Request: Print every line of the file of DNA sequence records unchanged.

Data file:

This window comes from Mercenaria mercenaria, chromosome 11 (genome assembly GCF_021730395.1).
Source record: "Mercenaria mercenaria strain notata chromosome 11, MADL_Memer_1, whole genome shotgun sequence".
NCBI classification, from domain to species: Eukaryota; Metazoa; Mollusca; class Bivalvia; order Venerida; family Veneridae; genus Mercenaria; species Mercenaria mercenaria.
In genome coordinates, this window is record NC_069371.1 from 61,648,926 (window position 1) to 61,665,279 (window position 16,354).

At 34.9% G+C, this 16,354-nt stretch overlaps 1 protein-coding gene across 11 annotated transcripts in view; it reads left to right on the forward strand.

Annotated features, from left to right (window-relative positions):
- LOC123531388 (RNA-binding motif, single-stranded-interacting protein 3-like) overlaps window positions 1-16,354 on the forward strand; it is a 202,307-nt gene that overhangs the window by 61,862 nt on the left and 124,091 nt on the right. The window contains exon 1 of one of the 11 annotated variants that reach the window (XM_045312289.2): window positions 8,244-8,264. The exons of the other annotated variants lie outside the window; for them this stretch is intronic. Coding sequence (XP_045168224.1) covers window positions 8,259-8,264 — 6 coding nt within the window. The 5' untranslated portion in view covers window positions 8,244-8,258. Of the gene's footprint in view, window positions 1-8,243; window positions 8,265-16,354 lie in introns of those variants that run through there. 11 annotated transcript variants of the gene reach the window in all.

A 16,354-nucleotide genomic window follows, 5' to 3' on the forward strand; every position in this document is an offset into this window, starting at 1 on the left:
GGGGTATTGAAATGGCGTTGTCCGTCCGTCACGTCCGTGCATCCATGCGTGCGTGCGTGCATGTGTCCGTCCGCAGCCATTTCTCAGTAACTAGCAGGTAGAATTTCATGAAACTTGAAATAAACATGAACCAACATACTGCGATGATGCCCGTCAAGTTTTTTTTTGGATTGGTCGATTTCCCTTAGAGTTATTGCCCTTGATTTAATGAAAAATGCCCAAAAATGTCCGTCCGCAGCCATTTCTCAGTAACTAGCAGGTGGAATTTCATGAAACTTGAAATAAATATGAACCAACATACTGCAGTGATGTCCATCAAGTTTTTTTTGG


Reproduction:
This window comes from Mercenaria mercenaria, chromosome 11 (genome assembly GCF_021730395.1).
Source record: "Mercenaria mercenaria strain notata chromosome 11, MADL_Memer_1, whole genome shotgun sequence".
NCBI classification, from domain to species: Eukaryota; Metazoa; Mollusca; class Bivalvia; order Venerida; family Veneridae; genus Mercenaria; species Mercenaria mercenaria.
In genome coordinates, this window is record NC_069371.1 from 61,648,926 (window position 1) to 61,665,279 (window position 16,354).

At 34.9% G+C, this 16,354-nt stretch overlaps 1 protein-coding gene across 11 annotated transcripts in view; it reads left to right on the forward strand.

Annotated features, from left to right (window-relative positions):
- LOC123531388 (RNA-binding motif, single-stranded-interacting protein 3-like) overlaps window positions 1-16,354 on the forward strand; it is a 202,307-nt gene that overhangs the window by 61,862 nt on the left and 124,091 nt on the right. The window contains exon 1 of one of the 11 annotated variants that reach the window (XM_045312289.2): window positions 8,244-8,264. The exons of the other annotated variants lie outside the window; for them this stretch is intronic. Coding sequence (XP_045168224.1) covers window positions 8,259-8,264 — 6 coding nt within the window. The 5' untranslated portion in view covers window positions 8,244-8,258. Of the gene's footprint in view, window positions 1-8,243; window positions 8,265-16,354 lie in introns of those variants that run through there. 11 annotated transcript variants of the gene reach the window in all.

A 16,354-nucleotide genomic window follows, 5' to 3' on the forward strand; every position in this document is an offset into this window, starting at 1 on the left:
GGGGTATTGAAATGGCGTTGTCCGTCCGTCACGTCCGTGCATCCATGCGTGCGTGCGTGCATGTGTCCGTCCGCAGCCATTTCTCAGTAACTAGCAGGTAGAATTTCATGAAACTTGAAATAAACATGAACCAACATACTGCGATGATGCCCGTCAAGTTTTTTTTTGGATTGGTCGATTTCCCTTAGAGTTATTGCCCTTGATTTAATGAAAAATGCCCAAAAATGTCCGTCCGCAGCCATTTCTCAGTAACTAGCAGGTGGAATTTCATGAAACTTGAAATAAATATGAACCAACATACTGCAGTGATGTCCATCAAGTTTTTTTTGG